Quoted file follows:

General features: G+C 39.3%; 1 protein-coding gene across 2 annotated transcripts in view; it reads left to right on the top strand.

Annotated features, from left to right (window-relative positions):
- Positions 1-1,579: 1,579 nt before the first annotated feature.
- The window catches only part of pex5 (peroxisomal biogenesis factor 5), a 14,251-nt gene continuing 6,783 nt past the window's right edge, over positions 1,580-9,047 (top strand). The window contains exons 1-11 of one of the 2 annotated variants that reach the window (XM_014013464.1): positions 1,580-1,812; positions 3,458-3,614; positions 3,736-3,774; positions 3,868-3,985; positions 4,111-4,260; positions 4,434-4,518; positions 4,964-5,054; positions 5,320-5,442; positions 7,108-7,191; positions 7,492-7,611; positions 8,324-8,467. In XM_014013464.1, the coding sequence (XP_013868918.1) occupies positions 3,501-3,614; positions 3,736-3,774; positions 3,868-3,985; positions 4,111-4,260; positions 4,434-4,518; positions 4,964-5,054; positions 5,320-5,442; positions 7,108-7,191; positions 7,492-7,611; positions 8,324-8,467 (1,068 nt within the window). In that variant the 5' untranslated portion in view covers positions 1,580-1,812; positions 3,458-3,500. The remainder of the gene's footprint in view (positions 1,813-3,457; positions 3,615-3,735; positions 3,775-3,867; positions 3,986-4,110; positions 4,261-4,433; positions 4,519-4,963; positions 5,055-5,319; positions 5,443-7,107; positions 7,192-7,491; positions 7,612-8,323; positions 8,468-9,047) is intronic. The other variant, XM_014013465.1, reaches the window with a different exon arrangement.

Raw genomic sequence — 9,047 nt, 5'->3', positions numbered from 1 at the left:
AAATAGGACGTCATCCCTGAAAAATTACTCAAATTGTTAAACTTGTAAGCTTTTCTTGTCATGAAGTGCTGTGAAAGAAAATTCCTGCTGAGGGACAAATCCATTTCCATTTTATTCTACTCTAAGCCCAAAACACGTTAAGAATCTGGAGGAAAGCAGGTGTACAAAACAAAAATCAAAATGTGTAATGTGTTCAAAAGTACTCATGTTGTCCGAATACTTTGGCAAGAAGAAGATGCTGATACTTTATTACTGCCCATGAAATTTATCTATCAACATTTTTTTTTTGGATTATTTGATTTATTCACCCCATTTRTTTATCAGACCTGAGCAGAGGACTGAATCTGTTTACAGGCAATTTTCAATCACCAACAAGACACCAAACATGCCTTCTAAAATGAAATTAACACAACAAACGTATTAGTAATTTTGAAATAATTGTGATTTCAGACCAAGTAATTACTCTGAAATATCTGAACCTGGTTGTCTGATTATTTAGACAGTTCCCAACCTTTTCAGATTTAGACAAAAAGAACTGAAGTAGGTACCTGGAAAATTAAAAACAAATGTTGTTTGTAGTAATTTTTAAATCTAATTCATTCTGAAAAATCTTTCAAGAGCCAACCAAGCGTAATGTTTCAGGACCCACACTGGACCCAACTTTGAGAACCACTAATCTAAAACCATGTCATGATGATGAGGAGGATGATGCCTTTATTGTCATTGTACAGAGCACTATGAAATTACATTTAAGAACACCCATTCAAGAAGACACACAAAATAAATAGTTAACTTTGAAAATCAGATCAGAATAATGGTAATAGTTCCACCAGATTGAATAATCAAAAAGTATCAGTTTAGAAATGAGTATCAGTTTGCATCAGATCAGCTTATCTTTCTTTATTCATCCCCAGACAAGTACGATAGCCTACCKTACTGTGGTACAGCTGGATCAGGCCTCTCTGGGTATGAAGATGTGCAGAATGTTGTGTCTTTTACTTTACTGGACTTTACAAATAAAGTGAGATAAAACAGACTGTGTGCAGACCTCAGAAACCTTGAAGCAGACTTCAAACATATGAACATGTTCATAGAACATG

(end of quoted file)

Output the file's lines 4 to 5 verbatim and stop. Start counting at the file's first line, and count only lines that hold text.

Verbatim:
- The window catches only part of pex5 (peroxisomal biogenesis factor 5), a 14,251-nt gene continuing 6,783 nt past the window's right edge, over positions 1,580-9,047 (top strand). The window contains exons 1-11 of one of the 2 annotated variants that reach the window (XM_014013464.1): positions 1,580-1,812; positions 3,458-3,614; positions 3,736-3,774; positions 3,868-3,985; positions 4,111-4,260; positions 4,434-4,518; positions 4,964-5,054; positions 5,320-5,442; positions 7,108-7,191; positions 7,492-7,611; positions 8,324-8,467. In XM_014013464.1, the coding sequence (XP_013868918.1) occupies positions 3,501-3,614; positions 3,736-3,774; positions 3,868-3,985; positions 4,111-4,260; positions 4,434-4,518; positions 4,964-5,054; positions 5,320-5,442; positions 7,108-7,191; positions 7,492-7,611; positions 8,324-8,467 (1,068 nt within the window). In that variant the 5' untranslated portion in view covers positions 1,580-1,812; positions 3,458-3,500. The remainder of the gene's footprint in view (positions 1,813-3,457; positions 3,615-3,735; positions 3,775-3,867; positions 3,986-4,110; positions 4,261-4,433; positions 4,519-4,963; positions 5,055-5,319; positions 5,443-7,107; positions 7,192-7,491; positions 7,612-8,323; positions 8,468-9,047) is intronic. The other variant, XM_014013465.1, reaches the window with a different exon arrangement.

Raw genomic sequence — 9,047 nt, 5'->3', positions numbered from 1 at the left: